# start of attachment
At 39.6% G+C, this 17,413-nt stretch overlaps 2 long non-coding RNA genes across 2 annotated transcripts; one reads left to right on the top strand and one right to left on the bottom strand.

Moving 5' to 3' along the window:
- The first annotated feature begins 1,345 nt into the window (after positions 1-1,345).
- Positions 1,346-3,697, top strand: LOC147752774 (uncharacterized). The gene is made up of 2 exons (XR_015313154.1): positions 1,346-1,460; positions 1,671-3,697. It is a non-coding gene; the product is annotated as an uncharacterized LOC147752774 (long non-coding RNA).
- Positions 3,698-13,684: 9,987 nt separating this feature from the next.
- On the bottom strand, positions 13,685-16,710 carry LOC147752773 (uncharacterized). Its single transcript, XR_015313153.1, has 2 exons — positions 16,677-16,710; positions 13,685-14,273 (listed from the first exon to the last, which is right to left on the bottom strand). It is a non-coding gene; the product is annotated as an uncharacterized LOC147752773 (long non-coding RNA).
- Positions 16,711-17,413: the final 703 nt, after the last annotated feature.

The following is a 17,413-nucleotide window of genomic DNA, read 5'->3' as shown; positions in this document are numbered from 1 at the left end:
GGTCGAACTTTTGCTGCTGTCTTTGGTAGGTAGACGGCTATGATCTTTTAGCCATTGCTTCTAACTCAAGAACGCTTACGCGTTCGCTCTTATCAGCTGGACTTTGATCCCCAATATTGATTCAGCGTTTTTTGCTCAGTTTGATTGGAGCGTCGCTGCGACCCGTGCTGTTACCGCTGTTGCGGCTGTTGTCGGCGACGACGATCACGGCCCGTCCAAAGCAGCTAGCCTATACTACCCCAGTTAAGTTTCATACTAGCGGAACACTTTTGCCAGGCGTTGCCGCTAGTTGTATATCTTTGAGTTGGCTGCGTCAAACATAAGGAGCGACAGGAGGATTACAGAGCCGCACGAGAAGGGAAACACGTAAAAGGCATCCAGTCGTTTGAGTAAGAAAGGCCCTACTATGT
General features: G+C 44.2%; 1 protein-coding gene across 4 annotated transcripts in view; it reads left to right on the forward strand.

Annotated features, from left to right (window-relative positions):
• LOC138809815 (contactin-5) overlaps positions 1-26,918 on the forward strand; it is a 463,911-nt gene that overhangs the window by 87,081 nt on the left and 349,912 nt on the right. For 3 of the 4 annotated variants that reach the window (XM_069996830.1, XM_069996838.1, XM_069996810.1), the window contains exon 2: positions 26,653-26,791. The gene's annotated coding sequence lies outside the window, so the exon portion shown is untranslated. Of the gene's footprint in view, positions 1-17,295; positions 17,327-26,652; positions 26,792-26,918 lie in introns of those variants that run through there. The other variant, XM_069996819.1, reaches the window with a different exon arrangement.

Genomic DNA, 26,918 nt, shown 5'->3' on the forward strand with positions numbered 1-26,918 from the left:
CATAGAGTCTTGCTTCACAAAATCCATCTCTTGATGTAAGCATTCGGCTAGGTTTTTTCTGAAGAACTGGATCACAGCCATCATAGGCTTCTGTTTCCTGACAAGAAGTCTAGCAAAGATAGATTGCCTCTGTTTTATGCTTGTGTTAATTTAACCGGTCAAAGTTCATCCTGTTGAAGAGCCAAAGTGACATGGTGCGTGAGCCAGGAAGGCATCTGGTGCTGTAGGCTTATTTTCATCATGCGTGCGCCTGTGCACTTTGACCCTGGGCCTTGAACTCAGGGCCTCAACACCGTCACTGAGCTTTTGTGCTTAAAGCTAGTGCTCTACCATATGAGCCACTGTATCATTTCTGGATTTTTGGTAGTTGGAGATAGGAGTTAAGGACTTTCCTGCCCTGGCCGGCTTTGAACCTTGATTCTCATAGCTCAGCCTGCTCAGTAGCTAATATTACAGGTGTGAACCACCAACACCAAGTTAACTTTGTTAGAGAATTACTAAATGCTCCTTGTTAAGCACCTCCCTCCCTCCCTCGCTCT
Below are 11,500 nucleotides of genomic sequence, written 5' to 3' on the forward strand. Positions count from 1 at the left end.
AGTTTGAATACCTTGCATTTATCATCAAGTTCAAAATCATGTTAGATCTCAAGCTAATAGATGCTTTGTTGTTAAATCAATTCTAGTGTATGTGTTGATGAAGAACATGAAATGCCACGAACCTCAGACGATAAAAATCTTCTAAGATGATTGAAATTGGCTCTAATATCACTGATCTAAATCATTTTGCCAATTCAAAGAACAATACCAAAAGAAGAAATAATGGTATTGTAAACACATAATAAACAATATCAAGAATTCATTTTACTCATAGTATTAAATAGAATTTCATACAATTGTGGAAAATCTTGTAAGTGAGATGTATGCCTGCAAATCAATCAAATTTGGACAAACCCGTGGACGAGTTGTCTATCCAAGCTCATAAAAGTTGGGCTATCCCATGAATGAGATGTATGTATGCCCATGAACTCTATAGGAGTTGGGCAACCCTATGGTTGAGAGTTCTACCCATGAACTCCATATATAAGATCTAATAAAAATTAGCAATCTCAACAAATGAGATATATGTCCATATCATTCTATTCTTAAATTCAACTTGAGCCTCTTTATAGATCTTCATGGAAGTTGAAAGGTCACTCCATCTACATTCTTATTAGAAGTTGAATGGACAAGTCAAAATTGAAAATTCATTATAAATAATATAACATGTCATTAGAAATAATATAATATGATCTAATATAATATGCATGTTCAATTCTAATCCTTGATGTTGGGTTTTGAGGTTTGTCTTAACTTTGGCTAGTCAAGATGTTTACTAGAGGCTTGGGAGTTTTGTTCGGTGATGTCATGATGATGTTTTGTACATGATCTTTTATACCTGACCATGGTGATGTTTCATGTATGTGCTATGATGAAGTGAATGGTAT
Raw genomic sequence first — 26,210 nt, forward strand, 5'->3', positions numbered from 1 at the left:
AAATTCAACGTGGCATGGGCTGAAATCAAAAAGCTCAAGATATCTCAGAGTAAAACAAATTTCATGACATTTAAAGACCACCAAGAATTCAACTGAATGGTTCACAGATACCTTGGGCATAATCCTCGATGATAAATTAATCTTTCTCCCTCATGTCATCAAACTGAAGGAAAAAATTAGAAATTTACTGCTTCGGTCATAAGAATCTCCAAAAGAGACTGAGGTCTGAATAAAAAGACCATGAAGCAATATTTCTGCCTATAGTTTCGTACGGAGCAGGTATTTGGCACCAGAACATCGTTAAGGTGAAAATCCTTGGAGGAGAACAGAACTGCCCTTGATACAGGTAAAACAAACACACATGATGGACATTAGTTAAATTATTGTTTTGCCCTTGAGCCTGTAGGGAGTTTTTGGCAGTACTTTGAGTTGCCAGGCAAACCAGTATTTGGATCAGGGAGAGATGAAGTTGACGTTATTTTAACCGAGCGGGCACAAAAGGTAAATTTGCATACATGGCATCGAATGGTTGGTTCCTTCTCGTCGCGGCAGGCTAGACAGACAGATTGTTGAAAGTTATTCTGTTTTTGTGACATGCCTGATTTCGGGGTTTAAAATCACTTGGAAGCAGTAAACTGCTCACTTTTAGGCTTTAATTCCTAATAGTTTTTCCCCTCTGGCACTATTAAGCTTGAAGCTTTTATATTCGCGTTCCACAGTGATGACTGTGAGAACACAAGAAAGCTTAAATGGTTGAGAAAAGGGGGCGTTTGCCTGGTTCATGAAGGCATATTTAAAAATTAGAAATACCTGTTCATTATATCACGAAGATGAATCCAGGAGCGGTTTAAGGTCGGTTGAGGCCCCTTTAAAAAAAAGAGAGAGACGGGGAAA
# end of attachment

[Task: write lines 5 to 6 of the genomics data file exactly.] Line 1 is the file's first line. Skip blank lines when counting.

- Positions 3,698-13,684: 9,987 nt separating this feature from the next.
- On the bottom strand, positions 13,685-16,710 carry LOC147752773 (uncharacterized). Its single transcript, XR_015313153.1, has 2 exons — positions 16,677-16,710; positions 13,685-14,273 (listed from the first exon to the last, which is right to left on the bottom strand). It is a non-coding gene; the product is annotated as an uncharacterized LOC147752773 (long non-coding RNA).